Block/unblock a node from joining a cluster


#1

block/unblock a node from joining a cluster

Problem Description

In some situation, customers may want to prevent a node from joining a cluster.

Explanation

This may be due to various reasons, potentially to do some maintenance/tests without changing a node’s configuration but requiring the asd daemon to come up (or having a chance of coming up). This is not common at all.

Solution

Backup your current firewall settings:

iptables-save > /etc/iptables.lastrules

Use iptable to block the incoming traffic. e.g. if the node has ip address 10.231.1.85, then you will run this on all other nodes:

iptables -I INPUT -p tcp --dport 3002 -d 10.231.1.85/32 -j REJECT
iptables -I INPUT -p tcp --dport 3001 -s 10.231.1.85/32 -j REJECT

Note, you always want to use REJECT for a quick result. IPtables REJECT will actively respond to the caller with icmp-port-unreachable by default, allowing the host to immediately take action on an unreachable connection. If you use DROP, this will simulate 100% packet loss instead, as packets will simply be silently dropped. This may then take a while for the caller to realise that the host is down by the fact the connections are timing out with lack of response.

Alternative, you may need to specify a set of allowable node(s) to join a cluster while rejecting all other requests:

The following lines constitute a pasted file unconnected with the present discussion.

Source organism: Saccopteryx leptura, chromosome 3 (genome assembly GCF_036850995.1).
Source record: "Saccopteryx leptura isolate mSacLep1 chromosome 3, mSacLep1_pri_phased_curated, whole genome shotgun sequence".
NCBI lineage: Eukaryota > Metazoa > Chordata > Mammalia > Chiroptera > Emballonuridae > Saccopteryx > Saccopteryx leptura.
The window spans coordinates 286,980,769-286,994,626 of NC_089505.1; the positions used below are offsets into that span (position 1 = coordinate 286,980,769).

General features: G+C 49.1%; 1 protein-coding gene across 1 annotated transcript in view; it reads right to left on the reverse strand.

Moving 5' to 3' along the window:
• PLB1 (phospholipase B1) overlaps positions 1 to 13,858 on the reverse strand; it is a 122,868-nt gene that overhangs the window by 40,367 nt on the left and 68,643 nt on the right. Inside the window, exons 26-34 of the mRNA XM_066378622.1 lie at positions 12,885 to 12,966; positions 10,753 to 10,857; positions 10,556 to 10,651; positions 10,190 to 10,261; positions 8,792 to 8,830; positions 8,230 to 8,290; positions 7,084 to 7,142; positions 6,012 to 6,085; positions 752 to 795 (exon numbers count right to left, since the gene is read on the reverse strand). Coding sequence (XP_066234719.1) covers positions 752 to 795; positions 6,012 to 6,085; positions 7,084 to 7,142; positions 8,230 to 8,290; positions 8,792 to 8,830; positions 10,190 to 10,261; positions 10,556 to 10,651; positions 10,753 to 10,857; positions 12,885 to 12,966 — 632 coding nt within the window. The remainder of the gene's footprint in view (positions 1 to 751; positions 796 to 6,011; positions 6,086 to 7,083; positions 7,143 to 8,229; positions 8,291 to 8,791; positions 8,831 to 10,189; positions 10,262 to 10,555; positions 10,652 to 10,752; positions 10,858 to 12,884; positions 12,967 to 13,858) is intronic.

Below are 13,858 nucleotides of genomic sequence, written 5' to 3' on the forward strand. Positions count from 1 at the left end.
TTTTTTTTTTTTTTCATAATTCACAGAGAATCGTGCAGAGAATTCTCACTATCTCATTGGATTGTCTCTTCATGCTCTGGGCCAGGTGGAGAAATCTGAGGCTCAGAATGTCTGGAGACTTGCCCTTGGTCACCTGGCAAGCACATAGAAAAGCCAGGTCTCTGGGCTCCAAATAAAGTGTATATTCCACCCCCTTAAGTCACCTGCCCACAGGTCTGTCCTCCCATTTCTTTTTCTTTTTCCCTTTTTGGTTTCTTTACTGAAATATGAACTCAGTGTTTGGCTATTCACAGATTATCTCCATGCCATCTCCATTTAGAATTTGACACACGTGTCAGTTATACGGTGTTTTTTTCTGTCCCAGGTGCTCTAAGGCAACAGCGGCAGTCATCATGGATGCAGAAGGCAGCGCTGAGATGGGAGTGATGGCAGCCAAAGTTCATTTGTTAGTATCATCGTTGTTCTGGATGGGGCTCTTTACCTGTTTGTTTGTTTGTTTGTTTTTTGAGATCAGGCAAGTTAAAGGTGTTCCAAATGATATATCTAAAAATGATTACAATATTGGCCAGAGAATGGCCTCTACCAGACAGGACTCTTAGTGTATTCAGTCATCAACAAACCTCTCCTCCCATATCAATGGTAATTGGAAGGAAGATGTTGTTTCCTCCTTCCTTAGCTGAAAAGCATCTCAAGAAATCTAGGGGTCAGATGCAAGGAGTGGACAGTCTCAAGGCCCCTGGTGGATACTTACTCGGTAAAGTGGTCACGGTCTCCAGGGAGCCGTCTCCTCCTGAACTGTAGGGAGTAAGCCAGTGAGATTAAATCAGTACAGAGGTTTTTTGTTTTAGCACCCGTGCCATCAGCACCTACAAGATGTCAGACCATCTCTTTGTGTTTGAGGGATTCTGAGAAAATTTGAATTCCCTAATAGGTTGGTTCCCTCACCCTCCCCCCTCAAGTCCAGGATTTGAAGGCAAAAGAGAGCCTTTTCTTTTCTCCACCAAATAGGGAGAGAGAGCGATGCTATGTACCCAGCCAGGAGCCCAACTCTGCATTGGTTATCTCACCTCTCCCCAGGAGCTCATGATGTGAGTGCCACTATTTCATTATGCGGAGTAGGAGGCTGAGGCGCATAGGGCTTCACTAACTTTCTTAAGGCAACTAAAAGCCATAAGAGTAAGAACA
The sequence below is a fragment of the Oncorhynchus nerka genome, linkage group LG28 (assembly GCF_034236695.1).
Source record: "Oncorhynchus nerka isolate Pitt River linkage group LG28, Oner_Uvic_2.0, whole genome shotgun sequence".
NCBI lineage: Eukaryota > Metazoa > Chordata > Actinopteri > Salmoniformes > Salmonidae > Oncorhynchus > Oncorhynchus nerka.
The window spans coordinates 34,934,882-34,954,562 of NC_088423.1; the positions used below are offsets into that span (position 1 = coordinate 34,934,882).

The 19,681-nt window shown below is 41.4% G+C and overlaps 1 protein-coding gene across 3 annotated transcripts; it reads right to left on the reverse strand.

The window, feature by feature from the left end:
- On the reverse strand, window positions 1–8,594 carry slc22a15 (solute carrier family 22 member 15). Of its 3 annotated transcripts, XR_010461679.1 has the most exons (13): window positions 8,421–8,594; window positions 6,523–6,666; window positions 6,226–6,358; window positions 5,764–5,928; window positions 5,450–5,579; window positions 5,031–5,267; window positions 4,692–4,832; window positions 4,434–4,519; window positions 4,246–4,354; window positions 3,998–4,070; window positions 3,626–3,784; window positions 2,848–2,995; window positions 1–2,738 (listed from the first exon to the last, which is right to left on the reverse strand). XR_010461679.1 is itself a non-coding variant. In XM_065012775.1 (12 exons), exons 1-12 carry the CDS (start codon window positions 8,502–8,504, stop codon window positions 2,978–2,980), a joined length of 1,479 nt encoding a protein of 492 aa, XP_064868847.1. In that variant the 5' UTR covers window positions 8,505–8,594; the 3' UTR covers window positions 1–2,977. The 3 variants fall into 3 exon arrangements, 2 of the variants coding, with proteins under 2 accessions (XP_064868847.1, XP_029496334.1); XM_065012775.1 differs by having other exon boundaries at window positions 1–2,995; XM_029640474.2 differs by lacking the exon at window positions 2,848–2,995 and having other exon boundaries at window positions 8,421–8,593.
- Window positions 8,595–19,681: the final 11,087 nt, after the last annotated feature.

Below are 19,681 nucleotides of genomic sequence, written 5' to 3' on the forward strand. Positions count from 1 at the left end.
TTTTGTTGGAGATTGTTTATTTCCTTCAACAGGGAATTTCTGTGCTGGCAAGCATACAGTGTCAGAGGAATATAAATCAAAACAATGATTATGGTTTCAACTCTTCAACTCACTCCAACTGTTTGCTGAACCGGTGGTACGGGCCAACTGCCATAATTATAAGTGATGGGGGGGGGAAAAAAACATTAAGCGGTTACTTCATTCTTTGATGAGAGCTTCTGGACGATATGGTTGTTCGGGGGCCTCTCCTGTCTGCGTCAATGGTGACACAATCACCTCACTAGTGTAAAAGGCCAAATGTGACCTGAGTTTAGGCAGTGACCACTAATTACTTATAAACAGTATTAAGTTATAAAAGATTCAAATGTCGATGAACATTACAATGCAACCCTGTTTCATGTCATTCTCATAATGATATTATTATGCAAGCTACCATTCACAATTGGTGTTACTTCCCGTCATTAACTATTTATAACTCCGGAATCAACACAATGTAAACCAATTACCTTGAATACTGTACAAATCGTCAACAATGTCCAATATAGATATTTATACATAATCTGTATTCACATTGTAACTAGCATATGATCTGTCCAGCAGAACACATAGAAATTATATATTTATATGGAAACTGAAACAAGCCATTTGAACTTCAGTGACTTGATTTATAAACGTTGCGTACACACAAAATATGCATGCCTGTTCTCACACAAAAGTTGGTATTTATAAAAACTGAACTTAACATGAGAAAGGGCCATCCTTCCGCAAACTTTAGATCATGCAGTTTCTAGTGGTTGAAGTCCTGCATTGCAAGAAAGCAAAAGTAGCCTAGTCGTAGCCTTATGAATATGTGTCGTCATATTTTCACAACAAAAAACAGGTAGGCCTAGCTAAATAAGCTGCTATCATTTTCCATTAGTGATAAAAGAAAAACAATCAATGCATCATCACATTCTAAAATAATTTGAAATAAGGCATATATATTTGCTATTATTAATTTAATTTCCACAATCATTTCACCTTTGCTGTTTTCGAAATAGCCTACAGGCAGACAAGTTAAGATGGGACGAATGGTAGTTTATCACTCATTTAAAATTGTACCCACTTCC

iptables -A OUTPUT -p tcp --dport 3002 -d 0.0.0.0/0 -j REJECT

iptables -I OUTPUT -p tcp --dport 3002 -d 10.231.1.80/32 -j ACCEPT
iptables -I OUTPUT -p tcp --dport 3001 -d 10.231.1.80/32 -j ACCEPT
iptables -I INPUT -p tcp --dport 3001 -s 10.231.1.80/32 -j ACCEPT

iptables -I OUTPUT -p tcp --dport 3002 -d 10.231.1.81/32 -j ACCEPT
iptables -I OUTPUT -p tcp --dport 3001 -d 10.231.1.81/32 -j ACCEPT
iptables -I INPUT -p tcp --dport 3001 -s 10.231.1.81/32 -j ACCEPT
.
.
.
iptables -I OUTPUT -p tcp --dport 3002 -d 10.231.1.84/32 -j ACCEPT
iptables -I OUTPUT -p tcp --dport 3001 -d 10.231.1.84/32 -j ACCEPT
iptables -I INPUT -p tcp --dport 3001 -s 10.231.1.84/32 -j ACCEPT

On reboot, the above settings will be gone. However, if settings are changed permanently, you can restore to previous settings:

iptables-restore /etc/iptables.lastrules

Notes

Keywords

iptable

Timestamp

9/1/16


How do I handle a planned network maintenance between XDR source and destination?
#2

I would like to add a small tip about saving iptables rules. If you are using CentOS 7, you can save rules like this: $ service iptables save Or if you are using a Debian based distro, you can save rules using iptables-persistent: $ netfilter-persistent save Also, the rules order matters. So what comes first wins I recommend this resource for more info about iptables firewall iptables firewall examples